No eggs were to be found in a dozen of groceries, supermarkets and food markets in Yerevan today, as families dashed out to buy food preparing for the traditional New Year feast.
In my local Erebuni food-market he price of eggs jumped up to 100 drams a piece (the usual price is 50-60 drams), but I couldn’t get my hands on it, nevertheless. A lady in front of my que paid 2000 drams for the 20 remaining. All I got is this crappy mobile photo-shot.
Half an hour later, someone bought the last box of eggs before me in SAS Supermarket in another part of the city, on central Amiryan street. The shop’s category manager said they received eggs 3 times that day, and every time it took 20-30 minutes to sell it off.
Fresh supermarket on Mashtots avenue and Star on Amiryan street were out of eggs too. I started to despair having spent 4 hours driving around town and checking various shops and markets.
My wife used her time more effectively – asked for help from neighbors, talked to the local grocery. By the time I got home she had bought more than enough eggs: a neighbor brought a dozen for us, the grocer hid under stall a dozen for us. So that’s settled for now.
Killing Egg Produces
The usual egg price over the past 3-4 years has been 35-40 drams per piece ($ 0.10-12 US). There used to be a number of medium and large egg producing companies, like Lusakert, Yerevan Bird Factory, Araks, Arzni, Ecco, Ashtarak Eggs. There are also the small village farms.
The situation changed sharply this summer, influenced by two factors.
Firstly, the price of fodder went up, because of bad harvest: too much rain in spring and very dry summer.
Secondly, the big egg producers waged a price war: egg price went down to 10-15 drams for about a month.
The price dumping, coupled with increased food prices forced smaller producers out of the market, some of them sold plants to the big guys, others found no other solution than to kill the livestock.
The issue with price dumping was referred to the State Commission for the Protection of Economic Competition, the body responsible for taking action against such developments in the market. The body said at the time, they “were studying the market” but they saw no indication of any wrongdoing and claimed, that the egg market in Armenia is “competitieve.”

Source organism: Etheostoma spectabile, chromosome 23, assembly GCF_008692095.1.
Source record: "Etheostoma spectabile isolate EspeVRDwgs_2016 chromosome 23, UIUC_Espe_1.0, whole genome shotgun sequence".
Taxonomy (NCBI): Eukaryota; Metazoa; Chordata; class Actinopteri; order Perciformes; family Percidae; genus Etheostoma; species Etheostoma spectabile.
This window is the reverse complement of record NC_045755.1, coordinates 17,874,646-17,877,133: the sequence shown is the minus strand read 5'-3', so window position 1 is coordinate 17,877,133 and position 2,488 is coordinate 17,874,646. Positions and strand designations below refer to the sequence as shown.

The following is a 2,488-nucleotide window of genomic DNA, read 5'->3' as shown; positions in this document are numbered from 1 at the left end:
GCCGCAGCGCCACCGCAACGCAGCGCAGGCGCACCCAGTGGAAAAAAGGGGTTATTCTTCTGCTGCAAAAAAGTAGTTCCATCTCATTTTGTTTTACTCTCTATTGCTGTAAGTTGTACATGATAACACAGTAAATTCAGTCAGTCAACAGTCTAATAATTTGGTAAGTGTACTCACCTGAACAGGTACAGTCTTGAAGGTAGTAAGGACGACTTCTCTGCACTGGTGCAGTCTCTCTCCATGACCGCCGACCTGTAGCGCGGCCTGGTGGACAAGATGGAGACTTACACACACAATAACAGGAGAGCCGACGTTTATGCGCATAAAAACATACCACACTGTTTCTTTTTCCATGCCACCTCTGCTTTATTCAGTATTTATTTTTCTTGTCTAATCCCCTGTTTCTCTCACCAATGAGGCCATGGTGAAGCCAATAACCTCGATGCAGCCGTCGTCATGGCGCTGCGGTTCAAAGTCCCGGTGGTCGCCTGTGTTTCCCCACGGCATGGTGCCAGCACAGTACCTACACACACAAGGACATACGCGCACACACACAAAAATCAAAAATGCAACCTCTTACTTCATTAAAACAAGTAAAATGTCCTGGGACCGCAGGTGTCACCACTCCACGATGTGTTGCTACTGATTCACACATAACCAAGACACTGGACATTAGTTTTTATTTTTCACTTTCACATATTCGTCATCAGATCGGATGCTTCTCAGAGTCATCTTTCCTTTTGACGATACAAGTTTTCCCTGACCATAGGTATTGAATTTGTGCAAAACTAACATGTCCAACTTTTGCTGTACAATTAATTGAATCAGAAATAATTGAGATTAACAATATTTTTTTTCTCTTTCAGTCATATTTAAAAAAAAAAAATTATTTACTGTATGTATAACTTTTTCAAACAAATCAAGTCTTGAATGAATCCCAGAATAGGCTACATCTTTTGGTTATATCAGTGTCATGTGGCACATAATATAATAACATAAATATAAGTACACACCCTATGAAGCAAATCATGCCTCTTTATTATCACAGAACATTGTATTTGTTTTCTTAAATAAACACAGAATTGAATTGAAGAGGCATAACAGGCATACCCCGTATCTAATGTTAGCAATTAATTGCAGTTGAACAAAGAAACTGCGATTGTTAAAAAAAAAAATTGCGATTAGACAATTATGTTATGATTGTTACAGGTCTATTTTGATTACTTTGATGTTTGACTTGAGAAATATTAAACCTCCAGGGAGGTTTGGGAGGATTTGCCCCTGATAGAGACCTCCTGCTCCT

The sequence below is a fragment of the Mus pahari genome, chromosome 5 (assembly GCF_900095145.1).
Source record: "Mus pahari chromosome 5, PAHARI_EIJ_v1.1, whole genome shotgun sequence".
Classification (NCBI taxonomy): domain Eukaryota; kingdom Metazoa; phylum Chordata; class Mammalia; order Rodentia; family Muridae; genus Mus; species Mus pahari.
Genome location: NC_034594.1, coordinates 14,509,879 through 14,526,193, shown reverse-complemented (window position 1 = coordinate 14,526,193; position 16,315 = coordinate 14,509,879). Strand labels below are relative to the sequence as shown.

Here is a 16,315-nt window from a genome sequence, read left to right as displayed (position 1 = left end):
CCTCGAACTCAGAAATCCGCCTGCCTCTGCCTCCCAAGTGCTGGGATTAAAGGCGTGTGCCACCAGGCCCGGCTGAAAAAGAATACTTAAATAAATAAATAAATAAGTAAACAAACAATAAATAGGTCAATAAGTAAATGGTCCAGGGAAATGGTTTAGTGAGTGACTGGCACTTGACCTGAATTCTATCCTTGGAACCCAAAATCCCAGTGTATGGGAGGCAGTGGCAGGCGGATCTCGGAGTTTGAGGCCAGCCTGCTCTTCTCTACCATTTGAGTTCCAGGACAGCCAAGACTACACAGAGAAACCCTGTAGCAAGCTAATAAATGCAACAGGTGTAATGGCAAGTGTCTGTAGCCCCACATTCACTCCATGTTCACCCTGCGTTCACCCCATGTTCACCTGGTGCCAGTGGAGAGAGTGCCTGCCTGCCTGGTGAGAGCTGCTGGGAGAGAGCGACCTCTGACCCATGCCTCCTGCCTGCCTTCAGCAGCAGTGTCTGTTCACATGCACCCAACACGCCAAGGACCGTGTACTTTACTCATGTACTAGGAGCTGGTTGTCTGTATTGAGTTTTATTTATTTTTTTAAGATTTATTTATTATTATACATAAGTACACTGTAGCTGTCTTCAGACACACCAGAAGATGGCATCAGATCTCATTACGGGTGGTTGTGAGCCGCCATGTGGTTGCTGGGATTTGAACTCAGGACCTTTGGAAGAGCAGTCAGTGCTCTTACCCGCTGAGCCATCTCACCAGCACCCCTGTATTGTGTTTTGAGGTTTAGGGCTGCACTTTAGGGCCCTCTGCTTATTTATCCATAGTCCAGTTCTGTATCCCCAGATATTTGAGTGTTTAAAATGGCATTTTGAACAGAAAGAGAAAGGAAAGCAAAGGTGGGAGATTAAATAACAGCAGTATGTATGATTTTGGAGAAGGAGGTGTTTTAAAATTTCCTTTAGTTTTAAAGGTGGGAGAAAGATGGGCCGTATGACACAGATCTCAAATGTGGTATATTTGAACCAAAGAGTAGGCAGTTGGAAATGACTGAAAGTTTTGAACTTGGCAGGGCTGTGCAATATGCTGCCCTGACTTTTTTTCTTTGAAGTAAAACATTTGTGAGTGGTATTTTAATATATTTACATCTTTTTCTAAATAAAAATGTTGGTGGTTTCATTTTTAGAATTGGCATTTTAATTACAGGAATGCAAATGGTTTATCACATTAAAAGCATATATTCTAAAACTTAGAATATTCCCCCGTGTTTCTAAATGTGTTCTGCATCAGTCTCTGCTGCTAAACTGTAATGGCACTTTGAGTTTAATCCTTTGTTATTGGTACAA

Back to USSR
There is a tradition of laying out a big table on New Year’s eve, with all kinds of Armenian dishes. The table stays there for 3-5 days. Friends, relatives visit each others houses, enjoy each hospitality, share New Year wishes.
Lot’s of food and drinks are the main characteristic of the New Year table, which means, families spend a considerable amount of money buying up food and preparing for the celebrations.
Eggs are used in all sorts of Armenian food – they go into salads, pastry. So its no wonder, that the egg market, which now has become centralized, wasn’t able to meet the demand.
Last year at the same period of time I had no problem at all buying eggs! This year – I spent the whole day looking for them. This summer eggs were 15 drams, today they’re flying off market for 100 drams a piece.
There is more to it, however.
At the start of December, when the remaining large egg-producers saw they can’t meet the market demand, they sought to raise the prices for eggs. Price went up by 10-15 drams, and eggs which were sold for 45-50 were now traded at 60-65.
Noting the price hike, Armenian President Serzh Sargsyan commanded the egg producers, owner of “Araks” and “Yerevan Paultry” Khachatur Khachatryan and owner of “Lusakert” factory Khachik Manukyan, to make sure the price of the eggs doesn’t go any further and threatening to take action.
The result is – Soviet-style shortage of eggs.
The issue of eggs can be solved one way or another, tomorrow, if not today.
However, I see a bigger problem – the authorities are trying to regulate the market first by helping their allies gain monopolies, than forcing them to stick to certain price ranges. This smells and sounds very much like the Soviet Union’s centralized and command-driven economy. And that, has been going on for some time already. A similar situation exists in fuel-import market, cooking oil, sugar, flour, and even imports of computers and mobile phones. And the list is rapidly expanding…